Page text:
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Everything posted by 1outlaw

  1. colchiro- In my S10 FFV (4cyl) I change at 3-7,000 miles no matter if I am running Synthetic or conventional 10W-30 diesel oils (10w-30 only in summer). If I am running 5W-30 conventional S series oil I change at 3-4,000. I do not change because of fear of oil breakdown or dilution- I change early due to being too conservative and fear of air filtration issues in the sandy area I live in. Our use is similar to your's- 2-2mile trips on weekdays and 30-60 minute drives on weekends. If I were to do oil analysis I might be more confortable with silicate (dirt) contamination. I have seen filtration issues take out multiple Detroit 2 stroke diesel engines in very high dust conditions (granted- 2 strokes take in a lot of air and once we started with oil analysis, we found our problem- damaged filters)
  2. I wonder if that is patially due to elevation. Insulating/ shielding the lines might help.
  3. GT- I will ask one of our guys who runs e85 in his T. I'll let you know what, if any, adjustments he made. I think they only run choke.
  4. mpersell- regarding ethanol use with oils and moisture. If we were doing oil analysis what would see if we read the report when run on the same oil at 3,000 miles, 6,000 miles, and 9,000 miles? Rapid loss of TBN? Rapid loss of viscosity? Wear metals? Unfortunately I have not ran an analysis on my stuff the last 3-4 years. The only one I have for reference is a friend who has a 1990 Non-FFV Ranger with 260,000 miles on it. This engine is all cast iron and has NO mods at all. It has operated on only E85 since it's 200,000 mile birthday in May of '05. John runs 15W-40 Diesel oil in it and showed me his oil analysis at 8,000 miles- everything was still in spec for a diesel oil but this vehicle runs pretty lean. I think John's pickup may be an exception to the norm Visually in my own vehicles- I get far less darkening on E85 than previous on NL gas and the oil never has shown any cloudiness or white slime on filler cap/ dipstick from moisture. I assume the less darkening is due to less carbon and less than 5 ppm of sulfur in the E85 i use. (I use ultra low sulfur natural gasoline instead of NL in the E85- it is water clear) Does this ultra low sulfur version of E85 prevent TBN loss?- probably since sulfur in fuels turns into acid when blowby and fuel dilution reaches the crankcase. I am not sure whether a difference of 10-20 ppm is significant but throw it out for discussion.
  5. It reminds me of when Henry Ford started building his T's and A's for alcohol and to be different the precurser to GM started endorsing fossil fuels from Standard Oil. (not that I was alive then )
  6. It is nice to see plants starting up in Texas- long overdue, especially cellulosic. Texas will need a whole lot more to avoid being an importer of ethanol- until then the ethanol price there will be higher than the Midwest.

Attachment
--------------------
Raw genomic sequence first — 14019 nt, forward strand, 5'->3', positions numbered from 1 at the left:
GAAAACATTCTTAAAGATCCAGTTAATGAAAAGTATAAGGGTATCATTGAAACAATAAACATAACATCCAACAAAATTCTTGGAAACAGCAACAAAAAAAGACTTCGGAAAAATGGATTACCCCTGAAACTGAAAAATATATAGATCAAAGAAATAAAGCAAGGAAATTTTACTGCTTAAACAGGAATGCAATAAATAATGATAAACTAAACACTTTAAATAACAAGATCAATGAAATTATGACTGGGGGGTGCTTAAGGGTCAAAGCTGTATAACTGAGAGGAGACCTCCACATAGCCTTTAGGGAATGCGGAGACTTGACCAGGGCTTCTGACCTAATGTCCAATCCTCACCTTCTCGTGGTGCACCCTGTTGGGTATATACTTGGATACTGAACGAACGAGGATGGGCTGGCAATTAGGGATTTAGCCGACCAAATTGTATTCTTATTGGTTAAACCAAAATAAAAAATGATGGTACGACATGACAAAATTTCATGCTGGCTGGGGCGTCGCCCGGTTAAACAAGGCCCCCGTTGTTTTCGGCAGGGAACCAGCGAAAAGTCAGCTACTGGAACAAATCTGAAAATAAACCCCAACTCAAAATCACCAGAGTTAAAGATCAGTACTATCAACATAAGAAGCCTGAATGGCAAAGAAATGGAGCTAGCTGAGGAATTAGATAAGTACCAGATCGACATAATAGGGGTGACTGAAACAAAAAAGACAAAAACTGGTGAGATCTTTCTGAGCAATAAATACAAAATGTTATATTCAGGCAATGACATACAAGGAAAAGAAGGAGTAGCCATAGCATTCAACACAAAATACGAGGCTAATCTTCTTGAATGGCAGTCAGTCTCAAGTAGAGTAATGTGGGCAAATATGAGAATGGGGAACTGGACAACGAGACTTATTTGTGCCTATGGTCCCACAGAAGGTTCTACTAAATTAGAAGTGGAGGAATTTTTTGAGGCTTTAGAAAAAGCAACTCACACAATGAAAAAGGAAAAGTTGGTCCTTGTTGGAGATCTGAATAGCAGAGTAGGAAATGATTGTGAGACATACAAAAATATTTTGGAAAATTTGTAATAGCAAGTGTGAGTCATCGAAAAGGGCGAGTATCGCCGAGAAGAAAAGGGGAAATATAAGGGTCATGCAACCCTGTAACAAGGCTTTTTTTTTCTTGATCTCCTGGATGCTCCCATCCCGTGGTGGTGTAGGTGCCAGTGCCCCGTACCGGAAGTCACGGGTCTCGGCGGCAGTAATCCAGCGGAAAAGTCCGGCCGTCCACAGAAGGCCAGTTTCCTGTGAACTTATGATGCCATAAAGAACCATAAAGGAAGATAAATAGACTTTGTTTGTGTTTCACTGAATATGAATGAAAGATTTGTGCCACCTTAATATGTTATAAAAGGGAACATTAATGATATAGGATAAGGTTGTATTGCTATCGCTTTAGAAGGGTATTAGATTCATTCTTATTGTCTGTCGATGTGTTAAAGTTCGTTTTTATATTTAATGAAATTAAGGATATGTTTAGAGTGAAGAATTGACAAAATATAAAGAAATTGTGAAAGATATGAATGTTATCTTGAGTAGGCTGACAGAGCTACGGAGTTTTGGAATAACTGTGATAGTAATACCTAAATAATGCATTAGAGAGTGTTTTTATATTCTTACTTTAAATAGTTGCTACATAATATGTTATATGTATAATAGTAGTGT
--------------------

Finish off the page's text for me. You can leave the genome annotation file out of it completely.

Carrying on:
7. I do not know who the middleman is in Texas but most likely there is one or more since Texas is likely supplied by rail. This will make it difficult there because ethanol rail cars are usually shipped in lots of 5-50 cars, each holding 29,000 gallons. If these are transloaded to trucks- at that point the truck could go to a station if the station has blender pumps to blend ethanol with gas, if not the e85 will have to be blended at an oil terminal or a jobber's bulk facility. This is the main reason you do not see many e85 stations outside of the corn belt- it is too difficult to split these large shipments down w/o a jobber who wants to see e85 happen. It is not that there is a discount for full (8-8200 gal) loads, it is a matter of freight costs on less than full loads (LTL)- costs are the same to run a semi hauling 1000 gallons or 8200 gallons (2-3 cents freight suddenly becomes 6-16 cents) . This dictates then that LTL can only come from an oil terminal where the balance can be filled with other products. Thus the industry standard should be 12-15,000 gallon tanks like they are for NL gas. Unfortunately many stations take their midgrade or premium tanks which are typically only 6,000 gal and convert that tank to e85 because they can do that pretty cheap but it costs everyone in the long haul.
  8. Sorry there Greengenes and Dan- I did not intend to put my comments in your qoute :-[
  9. It may be that if only one plant in the area is selling to the jobber/ supplier is having high (ambient) temperature related production problems or the jobber contracted too little for the current level of sales- this could cause the disruption you are seeing. More likely is- stations tend to put in too small of tanks to hold a full load plus required dead space and enough reserve for sales between point of order and arrival. A location with sales of 800-3,000 gallons of e85 per day should never put in less than a 12,000 gallon tank. I have started putting 15,000 tanks at sites in bigger towns. Many E85 pumps are hooked up to 2,000-6,000 gallon tanks because they thought they would lift the product at an oil terminal at the same time they are lifting gas or diesel- they did not realize for best price they would need to buy direct in 8,200 gallon loads.
  10. I might speculate that those chemicals are under longer term contract and as a lower % of the final product, less effect.
  11. 1outlaw


    E.B. Cornburner- a perhaps oversimplified answer would be that the wholesale ethanol market has been relatively stable yet as you see Wisconsin stations have dropped NL gas about $0.37 (one big reason NL has dropped so much in WI. is the BP in Whiting IN has come back on line and now is flush with supply in the upper Midwest). If you leave ethanol as a constant yet NL drops it looks like; $0.37 change on NL x 15% (the gas portion of e85)= $0.055 change in e85 cost Longer term wholesale ethanol tends to follow gas but with some lag time due to changes in stations changing to or from ethanol in their "up to 10%" blends. This situation is a little different because the BP supply issue caused a localized (upper Midwest only) spike in NL that ran way ahead of the ethanol market for a while. Again- it's oversimplified but illustrative.